Have you ever been in the following (or a similar) situation?
You are at a dawat, and you come across a random acquaintance. You smile and greet him/her. The random acquaintance does not smile back, instead he or she looks at you with disdain and exclaims how you are not recognizable, “tomake chinai jachche na!”, followed by a piercing look at your ensemble and a comment asking what you are wearing, “tomar shashuri’r goyna?”.
You see the smirk on the person’s face and the glint in the eyes. You are wondering why someone you do not know, and have barely ever had a conversation with, would respond in such manner to your greeting, that too in a social arena.
Your eyesight is fine (okay, so you need reading glasses, but otherwise it is fine), and you have not undergone extensive plastic surgery, and despite becoming mota, you have not gained 200 pounds; you have access to your old photographs and plenty of mirrors, so you can safely conclude that you have not metamorphosized into a Kafkaesque giant accessorized insect.
And if that were the case, why would you be mingling at a dawat? Are giant accessorized insects regularly invited to dawats?? Or do dawats have the effect of transforming people into Kafka characters? Thoughts?
Anyways back to the moment. You do, for a fleeting second, consider asking the person if he or she is an avid Kafka reader, because after all you never know. Some readers become so immersed in their favourite literature that they become oblivious of their surroundings and begin to inadvertently recall and enact the literary tropes in many a conversation.
Then you think the better of it. You have eliminated the possibility of you not being unrecognizable on physical grounds. You are recognizable, period. So why would the person state you are not? In the meanwhile, you are just about beginning to process the contempt, and you would rather not say anything that may bring out further unsavoury characteristics of Gregor Samsa’s family from this person.
Aah, then you begin to realise that it is a khocha, a sweeping khocha where he or she has managed to pass on the subliminal message that you are unrecognizable because you are accessorized, and you are accessorized because your mother-in-law has bling.
Duh! At first you think there are two separate statements, after you realise the meanings are interwoven. Once the truth has dawned upon you, you then attempt to deconstruct what the person means. Maney ki?
Maney, the person feels the need to remind you that you are of humble origin, that you in that ensemble is not the real you. You are an imposter, a pretender. Now whether the person had prior hallucinations about you metamorphosizing into a giant insect and is disappointed to see you in human form, it is difficult to say. (I think even Kafka might be slightly perplexed here).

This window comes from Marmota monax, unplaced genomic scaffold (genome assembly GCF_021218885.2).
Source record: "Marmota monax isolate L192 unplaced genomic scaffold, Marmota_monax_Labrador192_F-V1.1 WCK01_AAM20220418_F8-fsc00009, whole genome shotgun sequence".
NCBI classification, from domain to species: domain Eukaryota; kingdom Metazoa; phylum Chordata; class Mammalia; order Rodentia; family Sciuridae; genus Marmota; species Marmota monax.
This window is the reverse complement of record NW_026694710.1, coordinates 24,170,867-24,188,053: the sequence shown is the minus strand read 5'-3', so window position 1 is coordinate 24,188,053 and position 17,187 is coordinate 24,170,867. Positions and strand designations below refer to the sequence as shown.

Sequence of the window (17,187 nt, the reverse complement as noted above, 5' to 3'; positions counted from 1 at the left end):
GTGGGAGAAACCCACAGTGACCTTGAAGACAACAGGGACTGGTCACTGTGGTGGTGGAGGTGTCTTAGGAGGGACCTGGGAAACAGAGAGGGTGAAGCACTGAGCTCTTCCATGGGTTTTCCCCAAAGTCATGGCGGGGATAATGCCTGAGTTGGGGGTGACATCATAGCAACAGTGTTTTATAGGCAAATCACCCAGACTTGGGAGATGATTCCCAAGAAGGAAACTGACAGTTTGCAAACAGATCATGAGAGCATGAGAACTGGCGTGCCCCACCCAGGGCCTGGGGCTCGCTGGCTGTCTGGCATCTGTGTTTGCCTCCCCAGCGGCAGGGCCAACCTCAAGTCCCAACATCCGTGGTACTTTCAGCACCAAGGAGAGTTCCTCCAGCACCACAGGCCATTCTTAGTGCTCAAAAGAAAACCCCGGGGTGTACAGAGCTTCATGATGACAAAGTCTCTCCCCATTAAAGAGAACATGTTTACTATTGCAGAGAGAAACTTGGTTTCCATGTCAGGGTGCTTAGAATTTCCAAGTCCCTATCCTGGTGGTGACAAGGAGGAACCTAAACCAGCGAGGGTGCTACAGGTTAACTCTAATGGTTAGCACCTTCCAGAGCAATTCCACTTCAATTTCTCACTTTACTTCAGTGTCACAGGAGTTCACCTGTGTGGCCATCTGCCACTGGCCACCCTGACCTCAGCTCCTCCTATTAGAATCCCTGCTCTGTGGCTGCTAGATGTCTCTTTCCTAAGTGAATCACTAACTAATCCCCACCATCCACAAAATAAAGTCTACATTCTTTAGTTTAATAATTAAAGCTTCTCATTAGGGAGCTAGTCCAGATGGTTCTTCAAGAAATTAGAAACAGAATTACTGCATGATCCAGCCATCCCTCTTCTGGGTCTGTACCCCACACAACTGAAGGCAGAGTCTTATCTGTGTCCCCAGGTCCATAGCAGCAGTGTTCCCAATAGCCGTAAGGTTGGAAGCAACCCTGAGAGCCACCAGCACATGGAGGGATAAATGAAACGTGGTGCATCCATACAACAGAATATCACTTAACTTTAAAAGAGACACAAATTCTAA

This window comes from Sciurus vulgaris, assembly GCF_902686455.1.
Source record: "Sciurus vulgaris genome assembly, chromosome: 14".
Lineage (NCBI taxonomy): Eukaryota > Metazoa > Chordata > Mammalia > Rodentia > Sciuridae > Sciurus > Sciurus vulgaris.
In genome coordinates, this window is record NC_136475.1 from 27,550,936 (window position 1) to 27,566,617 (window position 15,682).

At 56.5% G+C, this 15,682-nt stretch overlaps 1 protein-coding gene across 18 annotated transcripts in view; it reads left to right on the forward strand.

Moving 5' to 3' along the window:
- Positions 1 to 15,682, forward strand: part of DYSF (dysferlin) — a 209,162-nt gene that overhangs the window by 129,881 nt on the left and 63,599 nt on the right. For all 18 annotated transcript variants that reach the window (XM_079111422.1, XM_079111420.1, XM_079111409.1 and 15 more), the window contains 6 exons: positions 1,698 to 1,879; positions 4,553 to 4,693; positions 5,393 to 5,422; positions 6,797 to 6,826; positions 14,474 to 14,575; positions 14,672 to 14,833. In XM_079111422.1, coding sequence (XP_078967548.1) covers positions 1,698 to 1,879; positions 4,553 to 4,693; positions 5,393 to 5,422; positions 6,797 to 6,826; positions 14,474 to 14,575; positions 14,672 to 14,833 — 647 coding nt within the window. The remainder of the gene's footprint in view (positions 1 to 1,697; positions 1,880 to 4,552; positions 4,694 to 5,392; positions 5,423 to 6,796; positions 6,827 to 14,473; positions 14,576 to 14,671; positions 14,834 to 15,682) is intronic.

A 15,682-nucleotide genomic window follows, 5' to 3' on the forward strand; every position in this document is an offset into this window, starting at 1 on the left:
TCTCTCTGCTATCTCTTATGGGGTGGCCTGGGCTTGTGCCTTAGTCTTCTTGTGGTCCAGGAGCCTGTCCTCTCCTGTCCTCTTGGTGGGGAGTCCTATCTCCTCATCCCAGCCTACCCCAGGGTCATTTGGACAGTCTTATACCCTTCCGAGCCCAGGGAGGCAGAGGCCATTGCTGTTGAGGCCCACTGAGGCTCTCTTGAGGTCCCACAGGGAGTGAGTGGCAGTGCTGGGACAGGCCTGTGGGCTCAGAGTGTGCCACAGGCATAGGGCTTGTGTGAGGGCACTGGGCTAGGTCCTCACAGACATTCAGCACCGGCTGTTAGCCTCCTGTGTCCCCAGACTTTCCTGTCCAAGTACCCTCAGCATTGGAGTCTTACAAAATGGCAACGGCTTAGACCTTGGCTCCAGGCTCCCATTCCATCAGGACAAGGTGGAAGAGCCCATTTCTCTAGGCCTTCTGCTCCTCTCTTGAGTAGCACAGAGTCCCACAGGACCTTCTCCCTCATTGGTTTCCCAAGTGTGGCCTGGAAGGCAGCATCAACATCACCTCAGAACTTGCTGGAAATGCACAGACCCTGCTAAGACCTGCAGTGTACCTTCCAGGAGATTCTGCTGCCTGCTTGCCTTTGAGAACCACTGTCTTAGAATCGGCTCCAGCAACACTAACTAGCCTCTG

But at this moment in time, you in human form are not acceptable. You realise of course that whether you are accessorized by your mother-in-law or not is of no consequence, it has been decided that you are. The verdict is out. The khocha was formulated before you left the house to attend this dawat, or perhaps when the invitations were given out.
The visions flash through your mind, of the person regaling to his or her friends the moment of glory in conducting the well - rehearsed khocha, or the shunaidilaam, with due derision (or due diligence) to your face.
You picture the scornful laughs, the friends of the person referring to you and saying, “who does she think she is”, and the “hmmph, as if we do not know what she was”.
You know someone will have to state, “since the time of my great-great-great grandmother we have been making and wearing our own jewellery, we do not buy from shops like the common people”, and another will surely echo, “for 7 generations no one in our family has ever had to wear shashuri’r goyna”. “Amader baba self-respect achey”. Hmmmph!
As their choddo gushti is elevated, yours will be downgraded. The will be plenty of “just imagine” with the self-congratulatory fortunate not to be you expressions. There will be a few who will break rank and state, that it is of no consequence whose goyna you are wearing, after all it did not suit you, and you certainly did not look happily married. Then your courtship and wedding, all will be dissected.
How do you respond to the person who is demanding your self – abnegation by querying “tomar shashuri’r goyna?” Knowing fully well what will transpire after the scene of the khocha, after the dawat, what are your options?
Now go read Kafka.
Chintamoni grew up in Dhaka, where she will always belong, but never quite fit in. She is an enthusiastic traveller, a compulsive procrastinator, and a contumelious raconteur.